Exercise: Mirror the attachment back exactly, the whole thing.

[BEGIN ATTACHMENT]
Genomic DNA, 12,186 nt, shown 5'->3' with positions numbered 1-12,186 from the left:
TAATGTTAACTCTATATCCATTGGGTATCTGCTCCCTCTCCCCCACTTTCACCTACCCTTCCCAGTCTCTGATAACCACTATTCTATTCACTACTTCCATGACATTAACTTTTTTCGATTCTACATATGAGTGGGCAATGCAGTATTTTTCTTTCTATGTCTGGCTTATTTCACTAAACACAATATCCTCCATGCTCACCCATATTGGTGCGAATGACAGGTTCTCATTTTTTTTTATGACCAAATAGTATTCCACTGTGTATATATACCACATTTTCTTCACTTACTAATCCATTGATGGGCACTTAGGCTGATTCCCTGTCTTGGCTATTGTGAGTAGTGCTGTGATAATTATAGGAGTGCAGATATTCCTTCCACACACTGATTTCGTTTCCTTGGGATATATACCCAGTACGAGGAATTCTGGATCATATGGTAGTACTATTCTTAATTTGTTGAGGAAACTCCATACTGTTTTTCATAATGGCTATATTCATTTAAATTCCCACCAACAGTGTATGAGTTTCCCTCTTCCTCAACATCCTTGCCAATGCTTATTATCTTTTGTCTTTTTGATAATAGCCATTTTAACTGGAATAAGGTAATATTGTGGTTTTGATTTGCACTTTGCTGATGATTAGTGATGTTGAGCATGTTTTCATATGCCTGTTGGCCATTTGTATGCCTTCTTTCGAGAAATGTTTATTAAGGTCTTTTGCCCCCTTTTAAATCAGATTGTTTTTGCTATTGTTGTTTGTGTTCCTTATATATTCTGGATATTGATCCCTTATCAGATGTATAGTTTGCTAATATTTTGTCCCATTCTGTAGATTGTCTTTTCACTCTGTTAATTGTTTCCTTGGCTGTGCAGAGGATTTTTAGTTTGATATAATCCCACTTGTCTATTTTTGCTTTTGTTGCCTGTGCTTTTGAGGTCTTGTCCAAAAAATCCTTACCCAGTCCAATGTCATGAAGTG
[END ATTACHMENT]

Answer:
Genomic DNA, 12,186 nt, shown 5'->3' with positions numbered 1-12,186 from the left:
TAATGTTAACTCTATATCCATTGGGTATCTGCTCCCTCTCCCCCACTTTCACCTACCCTTCCCAGTCTCTGATAACCACTATTCTATTCACTACTTCCATGACATTAACTTTTTTCGATTCTACATATGAGTGGGCAATGCAGTATTTTTCTTTCTATGTCTGGCTTATTTCACTAAACACAATATCCTCCATGCTCACCCATATTGGTGCGAATGACAGGTTCTCATTTTTTTTTATGACCAAATAGTATTCCACTGTGTATATATACCACATTTTCTTCACTTACTAATCCATTGATGGGCACTTAGGCTGATTCCCTGTCTTGGCTATTGTGAGTAGTGCTGTGATAATTATAGGAGTGCAGATATTCCTTCCACACACTGATTTCGTTTCCTTGGGATATATACCCAGTACGAGGAATTCTGGATCATATGGTAGTACTATTCTTAATTTGTTGAGGAAACTCCATACTGTTTTTCATAATGGCTATATTCATTTAAATTCCCACCAACAGTGTATGAGTTTCCCTCTTCCTCAACATCCTTGCCAATGCTTATTATCTTTTGTCTTTTTGATAATAGCCATTTTAACTGGAATAAGGTAATATTGTGGTTTTGATTTGCACTTTGCTGATGATTAGTGATGTTGAGCATGTTTTCATATGCCTGTTGGCCATTTGTATGCCTTCTTTCGAGAAATGTTTATTAAGGTCTTTTGCCCCCTTTTAAATCAGATTGTTTTTGCTATTGTTGTTTGTGTTCCTTATATATTCTGGATATTGATCCCTTATCAGATGTATAGTTTGCTAATATTTTGTCCCATTCTGTAGATTGTCTTTTCACTCTGTTAATTGTTTCCTTGGCTGTGCAGAGGATTTTTAGTTTGATATAATCCCACTTGTCTATTTTTGCTTTTGTTGCCTGTGCTTTTGAGGTCTTGTCCAAAAAATCCTTACCCAGTCCAATGTCATGAAGTG